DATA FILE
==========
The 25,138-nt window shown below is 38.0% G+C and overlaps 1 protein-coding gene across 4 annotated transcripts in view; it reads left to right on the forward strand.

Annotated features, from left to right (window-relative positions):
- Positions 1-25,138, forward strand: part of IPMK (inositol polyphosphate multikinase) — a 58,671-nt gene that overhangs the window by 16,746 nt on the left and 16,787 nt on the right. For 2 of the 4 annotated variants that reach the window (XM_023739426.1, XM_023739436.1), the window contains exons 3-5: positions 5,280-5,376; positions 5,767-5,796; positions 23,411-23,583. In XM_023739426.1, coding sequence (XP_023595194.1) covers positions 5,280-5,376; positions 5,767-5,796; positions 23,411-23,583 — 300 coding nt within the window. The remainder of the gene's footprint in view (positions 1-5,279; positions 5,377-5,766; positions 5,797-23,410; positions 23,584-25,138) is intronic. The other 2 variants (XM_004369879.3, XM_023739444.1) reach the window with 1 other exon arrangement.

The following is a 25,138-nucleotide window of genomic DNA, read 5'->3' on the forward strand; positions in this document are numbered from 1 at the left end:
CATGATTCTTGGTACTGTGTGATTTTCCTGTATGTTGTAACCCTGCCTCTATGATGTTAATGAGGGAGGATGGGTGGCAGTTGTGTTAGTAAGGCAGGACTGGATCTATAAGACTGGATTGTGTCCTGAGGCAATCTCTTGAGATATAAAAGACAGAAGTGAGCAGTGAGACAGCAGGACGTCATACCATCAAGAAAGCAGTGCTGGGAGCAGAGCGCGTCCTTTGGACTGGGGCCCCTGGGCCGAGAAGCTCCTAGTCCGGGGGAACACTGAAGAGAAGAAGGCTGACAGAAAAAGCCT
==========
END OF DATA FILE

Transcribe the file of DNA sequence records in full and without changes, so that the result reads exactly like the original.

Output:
The 25,138-nt window shown below is 38.0% G+C and overlaps 1 protein-coding gene across 4 annotated transcripts in view; it reads left to right on the forward strand.

Annotated features, from left to right (window-relative positions):
- Positions 1-25,138, forward strand: part of IPMK (inositol polyphosphate multikinase) — a 58,671-nt gene that overhangs the window by 16,746 nt on the left and 16,787 nt on the right. For 2 of the 4 annotated variants that reach the window (XM_023739426.1, XM_023739436.1), the window contains exons 3-5: positions 5,280-5,376; positions 5,767-5,796; positions 23,411-23,583. In XM_023739426.1, coding sequence (XP_023595194.1) covers positions 5,280-5,376; positions 5,767-5,796; positions 23,411-23,583 — 300 coding nt within the window. The remainder of the gene's footprint in view (positions 1-5,279; positions 5,377-5,766; positions 5,797-23,410; positions 23,584-25,138) is intronic. The other 2 variants (XM_004369879.3, XM_023739444.1) reach the window with 1 other exon arrangement.

The following is a 25,138-nucleotide window of genomic DNA, read 5'->3' on the forward strand; positions in this document are numbered from 1 at the left end:
CATGATTCTTGGTACTGTGTGATTTTCCTGTATGTTGTAACCCTGCCTCTATGATGTTAATGAGGGAGGATGGGTGGCAGTTGTGTTAGTAAGGCAGGACTGGATCTATAAGACTGGATTGTGTCCTGAGGCAATCTCTTGAGATATAAAAGACAGAAGTGAGCAGTGAGACAGCAGGACGTCATACCATCAAGAAAGCAGTGCTGGGAGCAGAGCGCGTCCTTTGGACTGGGGCCCCTGGGCCGAGAAGCTCCTAGTCCGGGGGAACACTGAAGAGAAGAAGGCTGACAGAAAAAGCCT